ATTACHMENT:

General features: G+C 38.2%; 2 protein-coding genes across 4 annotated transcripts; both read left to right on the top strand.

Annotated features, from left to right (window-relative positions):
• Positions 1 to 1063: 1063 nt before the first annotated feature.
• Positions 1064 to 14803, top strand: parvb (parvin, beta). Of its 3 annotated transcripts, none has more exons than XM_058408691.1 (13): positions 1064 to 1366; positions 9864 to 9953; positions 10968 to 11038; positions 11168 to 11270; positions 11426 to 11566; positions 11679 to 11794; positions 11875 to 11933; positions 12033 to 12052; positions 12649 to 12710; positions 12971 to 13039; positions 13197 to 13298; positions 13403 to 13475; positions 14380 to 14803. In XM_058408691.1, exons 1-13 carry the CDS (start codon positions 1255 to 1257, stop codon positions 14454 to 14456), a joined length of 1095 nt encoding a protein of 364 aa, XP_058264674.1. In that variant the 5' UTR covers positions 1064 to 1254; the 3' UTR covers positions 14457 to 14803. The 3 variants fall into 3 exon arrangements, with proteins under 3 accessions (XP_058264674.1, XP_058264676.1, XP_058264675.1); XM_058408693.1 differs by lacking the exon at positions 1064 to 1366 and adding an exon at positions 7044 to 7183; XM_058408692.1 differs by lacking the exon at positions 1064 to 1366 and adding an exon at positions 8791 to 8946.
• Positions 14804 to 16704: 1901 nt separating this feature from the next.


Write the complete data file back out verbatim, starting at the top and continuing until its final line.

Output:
General features: G+C 38.2%; 2 protein-coding genes across 4 annotated transcripts; both read left to right on the top strand.

Annotated features, from left to right (window-relative positions):
• Positions 1 to 1063: 1063 nt before the first annotated feature.
• Positions 1064 to 14803, top strand: parvb (parvin, beta). Of its 3 annotated transcripts, none has more exons than XM_058408691.1 (13): positions 1064 to 1366; positions 9864 to 9953; positions 10968 to 11038; positions 11168 to 11270; positions 11426 to 11566; positions 11679 to 11794; positions 11875 to 11933; positions 12033 to 12052; positions 12649 to 12710; positions 12971 to 13039; positions 13197 to 13298; positions 13403 to 13475; positions 14380 to 14803. In XM_058408691.1, exons 1-13 carry the CDS (start codon positions 1255 to 1257, stop codon positions 14454 to 14456), a joined length of 1095 nt encoding a protein of 364 aa, XP_058264674.1. In that variant the 5' UTR covers positions 1064 to 1254; the 3' UTR covers positions 14457 to 14803. The 3 variants fall into 3 exon arrangements, with proteins under 3 accessions (XP_058264674.1, XP_058264676.1, XP_058264675.1); XM_058408693.1 differs by lacking the exon at positions 1064 to 1366 and adding an exon at positions 7044 to 7183; XM_058408692.1 differs by lacking the exon at positions 1064 to 1366 and adding an exon at positions 8791 to 8946.
• Positions 14804 to 16704: 1901 nt separating this feature from the next.